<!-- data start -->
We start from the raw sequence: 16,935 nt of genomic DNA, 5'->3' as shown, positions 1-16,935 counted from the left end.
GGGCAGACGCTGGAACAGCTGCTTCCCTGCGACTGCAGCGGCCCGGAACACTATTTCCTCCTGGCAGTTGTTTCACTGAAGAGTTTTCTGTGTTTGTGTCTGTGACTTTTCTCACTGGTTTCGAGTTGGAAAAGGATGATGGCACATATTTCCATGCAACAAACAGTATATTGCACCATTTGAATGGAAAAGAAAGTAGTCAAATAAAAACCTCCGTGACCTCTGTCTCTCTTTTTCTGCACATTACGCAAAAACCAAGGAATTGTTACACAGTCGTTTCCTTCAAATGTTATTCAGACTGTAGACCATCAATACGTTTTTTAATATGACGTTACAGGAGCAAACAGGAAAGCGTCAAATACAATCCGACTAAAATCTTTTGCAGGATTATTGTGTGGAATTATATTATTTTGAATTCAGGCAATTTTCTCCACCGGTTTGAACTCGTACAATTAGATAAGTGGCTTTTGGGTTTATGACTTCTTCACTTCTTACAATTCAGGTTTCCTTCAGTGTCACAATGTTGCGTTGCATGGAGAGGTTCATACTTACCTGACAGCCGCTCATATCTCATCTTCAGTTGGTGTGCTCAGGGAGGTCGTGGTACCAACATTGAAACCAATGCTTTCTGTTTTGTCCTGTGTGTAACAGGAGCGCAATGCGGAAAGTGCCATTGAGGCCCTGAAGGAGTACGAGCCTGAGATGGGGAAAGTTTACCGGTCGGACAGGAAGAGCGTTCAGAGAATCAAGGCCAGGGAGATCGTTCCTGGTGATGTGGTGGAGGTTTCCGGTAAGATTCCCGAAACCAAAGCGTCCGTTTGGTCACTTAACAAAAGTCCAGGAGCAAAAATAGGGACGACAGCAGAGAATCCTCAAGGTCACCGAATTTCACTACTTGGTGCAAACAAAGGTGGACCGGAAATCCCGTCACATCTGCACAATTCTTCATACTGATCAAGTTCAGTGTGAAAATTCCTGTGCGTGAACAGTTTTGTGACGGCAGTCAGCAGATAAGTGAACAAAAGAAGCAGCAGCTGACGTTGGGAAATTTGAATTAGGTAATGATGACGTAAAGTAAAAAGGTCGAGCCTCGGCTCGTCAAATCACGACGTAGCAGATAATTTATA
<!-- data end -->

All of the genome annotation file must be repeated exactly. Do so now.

We start from the raw sequence: 16,935 nt of genomic DNA, 5'->3' as shown, positions 1-16,935 counted from the left end.
GGGCAGACGCTGGAACAGCTGCTTCCCTGCGACTGCAGCGGCCCGGAACACTATTTCCTCCTGGCAGTTGTTTCACTGAAGAGTTTTCTGTGTTTGTGTCTGTGACTTTTCTCACTGGTTTCGAGTTGGAAAAGGATGATGGCACATATTTCCATGCAACAAACAGTATATTGCACCATTTGAATGGAAAAGAAAGTAGTCAAATAAAAACCTCCGTGACCTCTGTCTCTCTTTTTCTGCACATTACGCAAAAACCAAGGAATTGTTACACAGTCGTTTCCTTCAAATGTTATTCAGACTGTAGACCATCAATACGTTTTTTAATATGACGTTACAGGAGCAAACAGGAAAGCGTCAAATACAATCCGACTAAAATCTTTTGCAGGATTATTGTGTGGAATTATATTATTTTGAATTCAGGCAATTTTCTCCACCGGTTTGAACTCGTACAATTAGATAAGTGGCTTTTGGGTTTATGACTTCTTCACTTCTTACAATTCAGGTTTCCTTCAGTGTCACAATGTTGCGTTGCATGGAGAGGTTCATACTTACCTGACAGCCGCTCATATCTCATCTTCAGTTGGTGTGCTCAGGGAGGTCGTGGTACCAACATTGAAACCAATGCTTTCTGTTTTGTCCTGTGTGTAACAGGAGCGCAATGCGGAAAGTGCCATTGAGGCCCTGAAGGAGTACGAGCCTGAGATGGGGAAAGTTTACCGGTCGGACAGGAAGAGCGTTCAGAGAATCAAGGCCAGGGAGATCGTTCCTGGTGATGTGGTGGAGGTTTCCGGTAAGATTCCCGAAACCAAAGCGTCCGTTTGGTCACTTAACAAAAGTCCAGGAGCAAAAATAGGGACGACAGCAGAGAATCCTCAAGGTCACCGAATTTCACTACTTGGTGCAAACAAAGGTGGACCGGAAATCCCGTCACATCTGCACAATTCTTCATACTGATCAAGTTCAGTGTGAAAATTCCTGTGCGTGAACAGTTTTGTGACGGCAGTCAGCAGATAAGTGAACAAAAGAAGCAGCAGCTGACGTTGGGAAATTTGAATTAGGTAATGATGACGTAAAGTAAAAAGGTCGAGCCTCGGCTCGTCAAATCACGACGTAGCAGATAATTTATA